We’ve seen a fair number of patents granted to Sony Interactive Entertainment over time, which mostly pertains to console features. Now, the company has one that’s more for the spectator side of things. Which, on one hand, can be great for better interactivity between player and spectator. But on the other, it can also be easily abused, even by the least creative among people with ill intentions.
The Sony patent is titled “Spectators Vote to Bench Players in a Video Game”. The idea is simple, and geared towards the streamer and esports side of the industry. Using Twitch as an example, the patent describes giving access to a special menu to spectators of livestreamed games. From this menu, spectators have options to remove or keep players in a game, warn the player to improve or provide a custom message.
As the Sony patent describes, benching only occurs if voting goes past a certain threshold, which the patent uses 60% as an example. There will also be a weighting system, with more skilled spectators’ votes being worth more than the average viewer. Beyond just voting, spectators can outright pay to remove a player, be it by using real money, in-game currency, or even cryptocurrency.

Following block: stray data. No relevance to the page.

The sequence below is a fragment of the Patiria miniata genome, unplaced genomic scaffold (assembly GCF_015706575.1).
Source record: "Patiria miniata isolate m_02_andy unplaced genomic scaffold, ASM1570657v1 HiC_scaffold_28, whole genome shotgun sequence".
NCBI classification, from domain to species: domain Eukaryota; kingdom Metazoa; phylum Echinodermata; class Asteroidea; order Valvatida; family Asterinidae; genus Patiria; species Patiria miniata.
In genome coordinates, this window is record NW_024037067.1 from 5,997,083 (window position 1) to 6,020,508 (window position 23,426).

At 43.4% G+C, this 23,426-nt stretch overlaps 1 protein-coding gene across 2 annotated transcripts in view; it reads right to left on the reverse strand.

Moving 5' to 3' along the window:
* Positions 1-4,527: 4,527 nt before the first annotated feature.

In a limited scale, this could probably work in an esports setting, assuming that the only spectators with that kind of power are the team managers. But that would also be redundant as such individuals can simply talk to the player involved and convey the message in more traditional ways.
It’s also easy to see where things can go wrong if this ability is granted to the wider audience of an esports event. Trolls come immediately to mind, as well as a team paying large numbers of viewers to have a top player in the opposing team removed. It’s no better in the casual Twitch streaming scene either.
All in all, this Sony patent is one of those that hopefully remain as a patent, and not make its way to the real world. It really doesn’t feel like the potential benefits outweigh the enormous risk.